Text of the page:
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A Sense of Place

Sep 5

In Friends, history, Links at 8:41am

Hi from Joe….please consider today’s blog an invitation to visit Scott Kelby’s blog…..

I did a story once on Korean green grocers in NYC. Running a produce shop in New York is a tough, 24 hour a day job. To make sure the story got off to a good start, I of course needed a picture of a green grocer that, ideally, showed the enterprise, and the all night, 24/7 nature of it, and, very importantly, show the reader we were talking about New York green grocers, not, you know, ones in San Francisco, or Seattle.

After a lot of scouting, and some pretty fast talking, I got these folks to allow me to shoot their shop. Reason being, of course, the Trade Centers give it a sense of place. They of course thought I was just going to take a picture, not load up their fruit bins with flash. Which is what I did. There’s a bunch of strobes in the store, all green gelled, with a magenta on the lens of the camera. Standard operating procedure for Kodachrome.

Like many NY shooters, I go way back with the Trade Centers, now gone. I write a bit of that story today in Scott Kelby’s blog. Scott, as always, was amazingly gracious in offering me a slot for a special blog post during this very significant week.

My thanks go out to him, and all the wonderful folks at NAPP. If you have a couple minutes, head over to Photoshop Insider, Scott’s blog. More tk….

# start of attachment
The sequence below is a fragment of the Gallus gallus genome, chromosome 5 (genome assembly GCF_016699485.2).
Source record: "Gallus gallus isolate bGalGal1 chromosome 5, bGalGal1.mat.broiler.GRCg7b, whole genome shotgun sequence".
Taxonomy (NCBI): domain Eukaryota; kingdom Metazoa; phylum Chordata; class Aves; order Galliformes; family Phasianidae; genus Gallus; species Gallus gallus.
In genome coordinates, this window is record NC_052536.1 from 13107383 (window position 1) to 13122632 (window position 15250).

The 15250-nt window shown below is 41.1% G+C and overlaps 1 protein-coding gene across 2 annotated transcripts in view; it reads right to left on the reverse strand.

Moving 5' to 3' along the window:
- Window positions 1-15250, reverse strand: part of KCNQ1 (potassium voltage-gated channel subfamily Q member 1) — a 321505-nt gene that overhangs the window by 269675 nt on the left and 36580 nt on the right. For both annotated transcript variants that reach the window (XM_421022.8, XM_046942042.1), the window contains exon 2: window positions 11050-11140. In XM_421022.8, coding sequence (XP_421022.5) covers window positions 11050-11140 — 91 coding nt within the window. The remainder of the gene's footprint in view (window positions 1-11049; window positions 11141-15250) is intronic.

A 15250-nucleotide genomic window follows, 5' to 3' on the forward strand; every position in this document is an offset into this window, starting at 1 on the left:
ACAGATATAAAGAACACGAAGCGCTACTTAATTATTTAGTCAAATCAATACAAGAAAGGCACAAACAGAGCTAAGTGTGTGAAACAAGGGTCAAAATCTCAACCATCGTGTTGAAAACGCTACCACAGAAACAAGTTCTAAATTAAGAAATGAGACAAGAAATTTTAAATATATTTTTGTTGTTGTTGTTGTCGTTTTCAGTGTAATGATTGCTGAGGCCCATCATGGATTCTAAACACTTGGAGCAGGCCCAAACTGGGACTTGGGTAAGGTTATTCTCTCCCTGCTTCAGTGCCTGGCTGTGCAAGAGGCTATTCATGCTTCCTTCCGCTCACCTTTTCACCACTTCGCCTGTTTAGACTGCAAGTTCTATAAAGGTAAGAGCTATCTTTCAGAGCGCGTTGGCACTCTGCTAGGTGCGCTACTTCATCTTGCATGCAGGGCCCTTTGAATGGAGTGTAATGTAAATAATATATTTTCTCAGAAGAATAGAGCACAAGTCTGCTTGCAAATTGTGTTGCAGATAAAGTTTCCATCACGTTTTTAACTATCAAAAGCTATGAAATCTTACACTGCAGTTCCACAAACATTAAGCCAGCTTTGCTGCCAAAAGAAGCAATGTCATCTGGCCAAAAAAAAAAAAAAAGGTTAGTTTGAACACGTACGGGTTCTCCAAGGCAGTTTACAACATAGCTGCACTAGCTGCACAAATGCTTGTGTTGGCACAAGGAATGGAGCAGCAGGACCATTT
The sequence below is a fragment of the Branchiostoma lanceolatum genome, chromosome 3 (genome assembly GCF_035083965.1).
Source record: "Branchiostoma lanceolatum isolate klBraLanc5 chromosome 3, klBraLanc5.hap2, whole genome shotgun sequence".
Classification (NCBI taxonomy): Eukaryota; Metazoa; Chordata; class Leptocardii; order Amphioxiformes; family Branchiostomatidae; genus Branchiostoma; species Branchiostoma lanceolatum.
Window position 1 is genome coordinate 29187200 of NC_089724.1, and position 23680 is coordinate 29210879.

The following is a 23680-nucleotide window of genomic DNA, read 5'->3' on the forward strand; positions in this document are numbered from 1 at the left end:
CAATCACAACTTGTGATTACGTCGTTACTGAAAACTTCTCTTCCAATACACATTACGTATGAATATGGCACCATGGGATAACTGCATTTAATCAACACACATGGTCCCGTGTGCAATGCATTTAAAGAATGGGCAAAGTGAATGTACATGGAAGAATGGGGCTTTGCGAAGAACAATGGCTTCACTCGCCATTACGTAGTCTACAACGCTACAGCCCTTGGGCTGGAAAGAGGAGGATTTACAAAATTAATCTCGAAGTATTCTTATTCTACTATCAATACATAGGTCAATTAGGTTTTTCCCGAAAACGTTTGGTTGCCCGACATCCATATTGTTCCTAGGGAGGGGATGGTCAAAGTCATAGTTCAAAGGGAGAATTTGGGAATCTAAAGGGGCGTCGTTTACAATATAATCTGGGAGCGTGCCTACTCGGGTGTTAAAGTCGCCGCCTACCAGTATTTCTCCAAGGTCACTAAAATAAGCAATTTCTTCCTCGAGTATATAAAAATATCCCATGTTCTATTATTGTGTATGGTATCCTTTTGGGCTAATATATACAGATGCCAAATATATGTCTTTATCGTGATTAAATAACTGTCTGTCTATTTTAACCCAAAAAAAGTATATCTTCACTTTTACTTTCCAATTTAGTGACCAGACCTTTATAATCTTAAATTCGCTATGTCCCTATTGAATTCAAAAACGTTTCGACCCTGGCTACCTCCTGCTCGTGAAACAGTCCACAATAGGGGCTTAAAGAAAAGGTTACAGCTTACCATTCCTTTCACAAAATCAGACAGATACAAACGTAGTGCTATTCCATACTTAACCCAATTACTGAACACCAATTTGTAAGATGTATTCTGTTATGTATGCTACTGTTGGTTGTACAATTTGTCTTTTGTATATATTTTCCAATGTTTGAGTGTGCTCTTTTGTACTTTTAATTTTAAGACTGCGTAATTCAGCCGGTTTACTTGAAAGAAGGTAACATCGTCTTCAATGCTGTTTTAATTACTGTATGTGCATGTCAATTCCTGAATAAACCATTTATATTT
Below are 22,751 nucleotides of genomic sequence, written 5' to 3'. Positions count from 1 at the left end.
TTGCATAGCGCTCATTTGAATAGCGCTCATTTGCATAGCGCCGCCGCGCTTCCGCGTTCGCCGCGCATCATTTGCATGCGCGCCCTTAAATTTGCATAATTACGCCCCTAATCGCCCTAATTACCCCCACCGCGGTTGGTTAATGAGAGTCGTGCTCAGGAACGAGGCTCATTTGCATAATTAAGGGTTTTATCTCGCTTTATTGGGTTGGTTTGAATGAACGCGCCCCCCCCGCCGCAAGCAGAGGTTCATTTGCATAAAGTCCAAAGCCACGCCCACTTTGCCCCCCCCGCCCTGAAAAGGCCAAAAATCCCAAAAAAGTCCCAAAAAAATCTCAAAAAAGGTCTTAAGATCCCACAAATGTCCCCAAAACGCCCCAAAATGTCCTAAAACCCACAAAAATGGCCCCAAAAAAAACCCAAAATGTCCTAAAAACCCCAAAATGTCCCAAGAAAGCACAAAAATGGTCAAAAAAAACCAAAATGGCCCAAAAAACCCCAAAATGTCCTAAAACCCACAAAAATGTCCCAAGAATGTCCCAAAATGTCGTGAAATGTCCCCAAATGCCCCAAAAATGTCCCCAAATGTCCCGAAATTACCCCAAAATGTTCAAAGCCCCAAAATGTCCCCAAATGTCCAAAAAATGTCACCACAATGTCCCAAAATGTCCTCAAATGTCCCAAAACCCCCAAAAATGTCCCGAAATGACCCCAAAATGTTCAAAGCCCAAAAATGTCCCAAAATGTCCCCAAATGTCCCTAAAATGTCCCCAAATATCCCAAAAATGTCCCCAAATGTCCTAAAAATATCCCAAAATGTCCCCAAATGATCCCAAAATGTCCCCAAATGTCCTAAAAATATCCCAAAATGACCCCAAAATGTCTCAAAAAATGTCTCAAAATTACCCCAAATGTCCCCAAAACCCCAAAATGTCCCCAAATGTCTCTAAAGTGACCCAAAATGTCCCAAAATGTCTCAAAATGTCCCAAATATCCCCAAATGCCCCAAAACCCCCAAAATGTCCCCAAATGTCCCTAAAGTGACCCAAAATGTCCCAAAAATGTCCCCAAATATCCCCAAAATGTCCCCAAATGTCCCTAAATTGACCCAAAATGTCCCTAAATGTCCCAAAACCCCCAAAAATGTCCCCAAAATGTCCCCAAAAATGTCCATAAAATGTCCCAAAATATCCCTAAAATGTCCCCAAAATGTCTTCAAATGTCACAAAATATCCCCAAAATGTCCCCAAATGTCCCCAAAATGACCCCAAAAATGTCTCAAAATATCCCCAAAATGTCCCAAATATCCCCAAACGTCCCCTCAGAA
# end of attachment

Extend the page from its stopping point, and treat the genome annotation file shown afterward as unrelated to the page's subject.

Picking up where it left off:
20 Responses to “A Sense of Place”

Chris Ridley says:

on September 5, 2011 at 8:49 am

Awesome photograph Joe, it looks so natural too. :)

Peter says:

on September 5, 2011 at 8:50 am

Joe,
Thanks for your insight. Maybe it’s because its the 10yr, but I picked out the Trade Centers right away. I hope you can share more from this shoot.
Thanks Joe. You’re work is awesome.

Stephen Beckman says:

on September 5, 2011 at 8:57 am

Thanks for the blog, I learn so much from your writing. A significant weekend indeed, can’t wait to get to las Vegas for PSW.

kyle jerichow says:

on September 5, 2011 at 9:59 am

Kamila and I read your guest spot on Scott’s Blog…very well written…it brought back a lot of memories I had of where I was and what I felt when it happened and the aftermath…

Being in Korea, I can only imagine the talking that had to go on before you were allowed to take this picture….props :) . I love Korea Town. I can’t wait to get back to The City.

All the best,
Kyle and Kamila

Marc says:

on September 5, 2011 at 11:34 am

Joe,

I just wanted to say “thank you” for having the insight and fortitude to start this project ten years ago. I’m sure at the time a lot of people were thinking, “How could making portraits be of any importance at a time like this?” Well, it is important. Especially in a time like that. All of those firefighters, police officers, other emergency workers and just regular caring citizens bore witness for the thousands who lost their lives in the towers. You in turn bore witness for them.

I did visit the Giant Polaroids in person last week. What a profound experience. I’ve been telling all my friends that they really need to go and experience it for themselves. I urge everyone to do the same.

Bob says:

on September 5, 2011 at 12:28 pm

Joe – We went to see the Faces of Ground Zero exhibit yesterday. It was powerful and moving. Time Warner building gets lots of foot traffic, even on a Sunday. Most people could not just walk by. They stopped, took in the images and read the accompanying stories. In a city that is always moving, that says volumes.

Thank you for sharing these images and the retelling of the stories it is important that their voice is still heard.

Rick Lewis says: